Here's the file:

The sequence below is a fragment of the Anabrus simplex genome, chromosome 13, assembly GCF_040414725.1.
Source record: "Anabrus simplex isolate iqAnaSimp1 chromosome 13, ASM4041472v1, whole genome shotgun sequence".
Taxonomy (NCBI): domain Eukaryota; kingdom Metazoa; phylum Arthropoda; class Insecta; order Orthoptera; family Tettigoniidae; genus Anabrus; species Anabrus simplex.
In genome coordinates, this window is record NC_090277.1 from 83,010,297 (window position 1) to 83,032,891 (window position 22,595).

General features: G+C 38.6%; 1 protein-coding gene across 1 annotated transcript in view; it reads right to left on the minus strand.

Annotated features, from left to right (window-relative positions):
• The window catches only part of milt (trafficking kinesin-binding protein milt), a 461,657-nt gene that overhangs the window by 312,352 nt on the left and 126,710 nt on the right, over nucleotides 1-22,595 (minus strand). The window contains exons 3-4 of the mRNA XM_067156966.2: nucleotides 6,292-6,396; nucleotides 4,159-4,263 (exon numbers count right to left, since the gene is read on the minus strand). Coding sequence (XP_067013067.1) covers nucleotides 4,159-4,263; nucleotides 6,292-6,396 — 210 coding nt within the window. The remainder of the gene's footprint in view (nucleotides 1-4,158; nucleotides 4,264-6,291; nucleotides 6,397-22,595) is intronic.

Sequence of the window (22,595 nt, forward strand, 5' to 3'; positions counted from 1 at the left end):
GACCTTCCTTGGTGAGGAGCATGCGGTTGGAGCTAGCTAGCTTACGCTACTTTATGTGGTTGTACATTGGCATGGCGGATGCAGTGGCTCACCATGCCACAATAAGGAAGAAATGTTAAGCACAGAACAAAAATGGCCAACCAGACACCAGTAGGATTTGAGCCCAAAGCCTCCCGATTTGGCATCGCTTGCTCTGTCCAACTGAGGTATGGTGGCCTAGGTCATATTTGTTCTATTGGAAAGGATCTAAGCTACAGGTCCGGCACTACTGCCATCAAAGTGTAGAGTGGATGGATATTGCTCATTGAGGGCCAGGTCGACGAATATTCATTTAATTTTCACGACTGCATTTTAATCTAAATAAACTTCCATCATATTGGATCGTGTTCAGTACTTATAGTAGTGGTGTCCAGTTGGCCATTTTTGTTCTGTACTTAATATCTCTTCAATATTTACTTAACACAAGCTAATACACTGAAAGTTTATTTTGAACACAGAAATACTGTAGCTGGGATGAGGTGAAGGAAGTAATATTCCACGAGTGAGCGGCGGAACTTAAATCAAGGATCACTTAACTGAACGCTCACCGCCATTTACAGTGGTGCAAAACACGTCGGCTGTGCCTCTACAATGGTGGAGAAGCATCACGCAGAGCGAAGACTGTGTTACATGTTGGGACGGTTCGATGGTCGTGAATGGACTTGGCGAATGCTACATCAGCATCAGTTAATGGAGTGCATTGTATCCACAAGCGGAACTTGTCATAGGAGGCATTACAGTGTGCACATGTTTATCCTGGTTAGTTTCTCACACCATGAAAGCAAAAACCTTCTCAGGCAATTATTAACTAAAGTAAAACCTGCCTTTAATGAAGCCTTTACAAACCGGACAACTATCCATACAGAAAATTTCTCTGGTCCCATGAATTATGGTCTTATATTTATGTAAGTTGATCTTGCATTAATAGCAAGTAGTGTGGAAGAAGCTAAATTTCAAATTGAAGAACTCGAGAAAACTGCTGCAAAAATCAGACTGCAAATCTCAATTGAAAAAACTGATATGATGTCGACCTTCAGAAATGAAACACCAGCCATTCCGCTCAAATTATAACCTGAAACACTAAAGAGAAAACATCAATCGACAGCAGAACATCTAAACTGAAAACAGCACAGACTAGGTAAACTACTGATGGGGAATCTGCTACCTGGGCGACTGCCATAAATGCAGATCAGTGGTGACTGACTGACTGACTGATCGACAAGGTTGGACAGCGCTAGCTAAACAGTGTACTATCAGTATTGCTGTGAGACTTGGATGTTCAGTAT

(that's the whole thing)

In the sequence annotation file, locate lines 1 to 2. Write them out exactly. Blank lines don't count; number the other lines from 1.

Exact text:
The sequence below is a fragment of the Anabrus simplex genome, chromosome 13, assembly GCF_040414725.1.
Source record: "Anabrus simplex isolate iqAnaSimp1 chromosome 13, ASM4041472v1, whole genome shotgun sequence".